Towards a history of Malaysian ulama
Mohamed Nawab Mohamed Osman
Date of Issue2007
S. Rajaratnam School of International Studies
The ulama have always played an important role in the realm of the political and socio-economic development in the Muslim world. However, scholars tend to underestimate their importance in this area. As a result, it was only after the 1970s that sufficient appreciation has been shown for their role in the Muslim society in various scholastic works. It is also in recent years that interest has been shown in the study of ulama in South and Southeast Asia. In the case of the Malaysian ulama, works on them have been limited to biographical accounts of the ulama in the country. While some works on ulama did attempt to assess their religio-political role, these works tended to be limited to the discourse about the Kaum Tua and Kaum Muda ulama. However, little has been written about the religio-political role of ulama in the Malaysian society during the 1940s to the 1980s. In this regard, this paper attempts to reduce this gap. this key arguement of the paper is that historically, the ulama have maintained a symbiotic relationship with various political authorities. From the early Islamic history to the Japanese Occupation, ulama have usually worked with any power willing to secure their authority and influence. This paper will also show that even when the ulama oppose the government (exemplified by the opposition of PAS' ulama to the UMNO led Malaysian government), this opposition tends to stem from differences in politics rather than religious ideologies.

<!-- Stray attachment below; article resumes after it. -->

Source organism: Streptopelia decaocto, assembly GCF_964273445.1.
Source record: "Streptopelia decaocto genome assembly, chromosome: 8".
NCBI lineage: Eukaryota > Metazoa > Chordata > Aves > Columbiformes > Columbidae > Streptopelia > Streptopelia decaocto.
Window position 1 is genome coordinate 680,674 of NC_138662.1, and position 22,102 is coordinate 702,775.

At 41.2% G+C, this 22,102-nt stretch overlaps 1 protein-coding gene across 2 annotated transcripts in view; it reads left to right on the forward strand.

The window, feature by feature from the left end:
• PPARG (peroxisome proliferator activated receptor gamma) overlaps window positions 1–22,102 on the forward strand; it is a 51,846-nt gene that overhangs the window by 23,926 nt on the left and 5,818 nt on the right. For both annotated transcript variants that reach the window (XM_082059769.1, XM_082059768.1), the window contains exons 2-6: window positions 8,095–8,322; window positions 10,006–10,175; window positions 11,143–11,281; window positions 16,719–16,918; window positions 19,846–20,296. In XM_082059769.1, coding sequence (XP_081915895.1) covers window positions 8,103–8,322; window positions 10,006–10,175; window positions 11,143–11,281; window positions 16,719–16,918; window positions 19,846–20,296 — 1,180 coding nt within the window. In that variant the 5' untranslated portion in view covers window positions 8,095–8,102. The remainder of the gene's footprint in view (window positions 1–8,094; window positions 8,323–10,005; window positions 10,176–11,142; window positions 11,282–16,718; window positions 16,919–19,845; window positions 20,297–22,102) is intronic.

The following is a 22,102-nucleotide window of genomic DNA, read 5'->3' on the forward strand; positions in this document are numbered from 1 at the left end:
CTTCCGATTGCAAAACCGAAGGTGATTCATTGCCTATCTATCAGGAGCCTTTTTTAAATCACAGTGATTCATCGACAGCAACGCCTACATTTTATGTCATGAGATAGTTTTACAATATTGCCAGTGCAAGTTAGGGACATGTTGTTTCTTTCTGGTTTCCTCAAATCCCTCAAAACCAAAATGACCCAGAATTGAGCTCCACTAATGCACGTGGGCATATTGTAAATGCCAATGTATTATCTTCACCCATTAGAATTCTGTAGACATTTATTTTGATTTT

RSIS Working paper; 122/07
Nanyang Technological University